WARNING: Brands You Should Stay Away From!


Aug 8, 2001


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The Bottom Line Here are some of the worst brands in the A/V receiver market.

Just like any other market, the A/V receiver market has its good brands, and it also has its bad brands. There are some brands that I feel very strongly about. Some in good ways, and some in bad ways. But, here are some brands that you shouldn't consider at all. Also, here are some that are good, but you have to research them well before you buy. Here they are:

-Aiwa-
*The ultimate worst in home audio. Wow, these receivers sure are cheap... You get what you pay for, or let me rephrase that as "you get less than what you pay for." The receivers that Aiwa builds have very cheap build quality, cheap sound, and the the stupid input tuner knob doesn't work properly on many of the receivers. Aiwa for instance rates many of their receivers at either 100 or 90 watts per channel. However, when you crank these pieces of junk up to maximum volume, you still get pretty quiet sound. These receivers can't get loud even if their lives depended on it. They sound more like they are rated at 20Watts per channel or less. So, if you want cheap slamming power, don't look at Aiwa. There is one other brand that makes very inexpensive receivers, but they sound very good. Sherwood Newcastle is the name. You can look them up on some websites, or I have seen Sherwood Newcastle receivers at Sam's Club. Don't settle for Aiwa. Their ads tell you that you gotta hear their sound. I turn it way up, and I still can't hear it! I've seen some low wattage Onkyo receivers, I turn the knob slightly, and they are LOUD. Well, they are high current amps. I don't think the Aiwa receivers deserve to exist. They look stupid, and sound just as stupid. If you want cheap good stuff, try brands like TEAC, Sherwood Newcastle, or even Philips!

-Technics-
*Technics is OK, I've heard a lot of their stuff. But there are some reasons why I don't like them. First of all, their low-range receivers that retail for less than $500 are just terrible quality... The sound can easily be outperformed by other receivers in the same price ranges from brands like Yamaha, Onkyo, Sony, Kenwood, Denon, and Marantz. Yes, Denon and Marantz have receivers in this price range, and they are clearly superior to anything that Technics can put out. Also, I don't like Panasonic. I hate their quality, I have had so many Panasonic products in the past, and they all had poor durability, and their quality was worse than Sony or any comparable brands. Panasonic makes Technics if you were wondering... However, don't let this bias stop you. Technics receivers have one problem that is often over-looked... Many of their receivers have cooling problems. They over-heat faster than you can sing Freebird. I have had some audio products that had poor cooling mechanisms... And I put them where they belonged... Into the box, and right back to the store. When a receiver over-heats, it shuts itself off. A real pain when you're having a party and listening to loud music. I have two Yamaha RX-V995 receivers, and they can go playing music at around 40-50Watts x 5 for hours on end!!! I can only dream of a Technics receiver pulling something like that off. If you do your research, you can find that other brands have much better receivers than Technics receivers in the same price range.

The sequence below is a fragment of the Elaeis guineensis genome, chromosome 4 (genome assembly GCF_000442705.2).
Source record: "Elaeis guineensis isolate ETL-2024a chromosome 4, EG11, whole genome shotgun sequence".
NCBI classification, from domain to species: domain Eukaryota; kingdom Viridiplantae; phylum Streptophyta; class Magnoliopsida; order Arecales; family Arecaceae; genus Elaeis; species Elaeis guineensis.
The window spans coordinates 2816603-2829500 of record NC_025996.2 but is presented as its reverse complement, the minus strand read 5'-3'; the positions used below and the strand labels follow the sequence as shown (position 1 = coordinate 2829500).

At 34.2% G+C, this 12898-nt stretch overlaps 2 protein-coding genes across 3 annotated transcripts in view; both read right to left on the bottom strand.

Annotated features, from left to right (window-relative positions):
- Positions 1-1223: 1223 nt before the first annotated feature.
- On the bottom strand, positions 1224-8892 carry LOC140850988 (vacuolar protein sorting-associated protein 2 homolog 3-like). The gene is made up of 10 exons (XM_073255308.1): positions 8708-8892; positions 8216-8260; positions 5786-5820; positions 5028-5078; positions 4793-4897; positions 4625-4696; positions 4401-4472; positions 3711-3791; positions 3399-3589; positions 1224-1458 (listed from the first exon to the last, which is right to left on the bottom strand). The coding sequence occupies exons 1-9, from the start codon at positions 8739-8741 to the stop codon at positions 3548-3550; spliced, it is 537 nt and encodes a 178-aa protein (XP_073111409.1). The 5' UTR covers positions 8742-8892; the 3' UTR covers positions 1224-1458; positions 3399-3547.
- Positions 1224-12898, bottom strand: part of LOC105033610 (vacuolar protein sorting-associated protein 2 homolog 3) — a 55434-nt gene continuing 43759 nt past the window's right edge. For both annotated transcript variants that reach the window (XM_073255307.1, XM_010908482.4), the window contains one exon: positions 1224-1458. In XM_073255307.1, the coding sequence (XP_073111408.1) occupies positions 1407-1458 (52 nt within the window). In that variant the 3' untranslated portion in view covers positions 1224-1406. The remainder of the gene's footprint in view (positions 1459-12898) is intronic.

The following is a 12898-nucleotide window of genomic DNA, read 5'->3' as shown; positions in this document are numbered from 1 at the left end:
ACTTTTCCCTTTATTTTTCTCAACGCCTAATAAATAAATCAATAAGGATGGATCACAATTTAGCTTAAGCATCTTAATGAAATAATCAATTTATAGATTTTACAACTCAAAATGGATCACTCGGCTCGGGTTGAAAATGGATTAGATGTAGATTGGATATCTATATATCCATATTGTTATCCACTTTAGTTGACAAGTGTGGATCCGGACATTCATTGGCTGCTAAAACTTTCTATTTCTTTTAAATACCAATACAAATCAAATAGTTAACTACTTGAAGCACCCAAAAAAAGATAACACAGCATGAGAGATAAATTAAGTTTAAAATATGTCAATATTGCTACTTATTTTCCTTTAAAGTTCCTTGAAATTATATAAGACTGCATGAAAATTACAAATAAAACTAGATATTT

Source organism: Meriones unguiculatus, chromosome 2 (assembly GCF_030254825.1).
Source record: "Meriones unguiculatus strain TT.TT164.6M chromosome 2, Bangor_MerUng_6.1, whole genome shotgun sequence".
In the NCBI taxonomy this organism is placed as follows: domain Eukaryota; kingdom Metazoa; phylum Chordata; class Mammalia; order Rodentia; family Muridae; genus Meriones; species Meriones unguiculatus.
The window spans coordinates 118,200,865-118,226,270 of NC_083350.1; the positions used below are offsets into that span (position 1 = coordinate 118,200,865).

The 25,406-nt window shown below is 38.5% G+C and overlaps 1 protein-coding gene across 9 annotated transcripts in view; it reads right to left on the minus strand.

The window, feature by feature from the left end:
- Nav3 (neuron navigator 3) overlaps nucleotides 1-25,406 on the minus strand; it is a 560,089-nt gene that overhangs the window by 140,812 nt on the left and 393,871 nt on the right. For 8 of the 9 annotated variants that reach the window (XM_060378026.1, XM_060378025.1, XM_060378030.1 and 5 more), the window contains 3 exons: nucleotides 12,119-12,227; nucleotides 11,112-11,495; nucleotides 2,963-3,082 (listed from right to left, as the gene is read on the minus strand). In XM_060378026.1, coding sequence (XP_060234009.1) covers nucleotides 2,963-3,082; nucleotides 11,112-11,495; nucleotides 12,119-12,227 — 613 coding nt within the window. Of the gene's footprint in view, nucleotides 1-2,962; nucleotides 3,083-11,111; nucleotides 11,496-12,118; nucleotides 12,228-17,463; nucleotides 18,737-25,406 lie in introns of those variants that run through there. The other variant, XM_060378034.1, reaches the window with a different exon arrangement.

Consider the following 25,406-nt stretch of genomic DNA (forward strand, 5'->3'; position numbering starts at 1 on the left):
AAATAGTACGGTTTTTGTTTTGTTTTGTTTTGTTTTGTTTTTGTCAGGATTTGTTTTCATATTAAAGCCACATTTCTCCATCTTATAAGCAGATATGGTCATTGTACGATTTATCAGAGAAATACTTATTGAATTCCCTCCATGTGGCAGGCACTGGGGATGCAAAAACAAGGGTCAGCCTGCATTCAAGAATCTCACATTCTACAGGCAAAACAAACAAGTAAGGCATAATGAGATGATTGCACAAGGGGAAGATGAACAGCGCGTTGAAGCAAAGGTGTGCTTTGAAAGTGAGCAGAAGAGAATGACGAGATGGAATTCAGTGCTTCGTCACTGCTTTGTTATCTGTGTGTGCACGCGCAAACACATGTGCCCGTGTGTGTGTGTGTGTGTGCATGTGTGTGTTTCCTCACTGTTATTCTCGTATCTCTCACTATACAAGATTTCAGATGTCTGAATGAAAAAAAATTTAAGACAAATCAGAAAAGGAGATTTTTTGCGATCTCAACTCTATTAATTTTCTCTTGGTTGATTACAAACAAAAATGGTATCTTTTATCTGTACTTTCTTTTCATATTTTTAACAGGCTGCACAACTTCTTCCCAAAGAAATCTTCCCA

-Harmon/Kardon-
*Harmon/Kardon has one of the best reputations in the market. Why am I writing that it is a bad brand? Because I have heard a few of their receivers playing music and movie sound over some expensive speakers, and the sound quality was very dissapointing. I heard their low-range receivers, they were dissapointing. I heard their mid-range receivers, they were dissapointing. I heard their hifi receivers, they were good, but a far cry from Marantz and Denon. I was able to hear some of Sting's songs on a Harmon/Kardon AVR-510 hooked up to a pair of Infinity IL40 3-way front speakers.... The quality was quite bad. I was able to get much cleaner sound by using my grandparent's Yamaha RX-V596 hooked up with Sony SS-MF515 speakers. Just compare Harmon/Kardon receivers to receivers that are cheaper or in the same price range, from brands like Marantz, NAD, Denon, Yamaha, and Nakamichi. You will get much better sound. Harmon/Kardon does have some receivers that are in the $1,000 price range. Compare them to receivers such as the Marantz SR-7000, Marantz SR-19EX, or Denon AVR-3800, and you will be blown away at how bad Harmon/Kardon sounds compared to those receivers. So, don't buy Harmon/Kardon just based on their reputation. You have to first hear them out compared to other receivers in the same price range from other brands. It was strange that a $1,000 receiver playing music over $1,000 speakers couldn't get sound quality like a $500 receiver playing music over $269 speakers... It's sad... This is how I have grown to dislike Harmon/Kardon.

-In Conclusion-
*These are three brands which I consider to be pretty bad on the A/V receiver market. But don't take my word for it, get out there and try out receivers, and you will eventually find the one you like. But remember, if you should stay away from one brand, it should be Aiwa. The most evil name in audio other than Bose or Bang and Olufsen. So remember, always research before you buy, and hear out different receivers over the same speakers. You can't buy based on what other people say, it's for your ears to decide.

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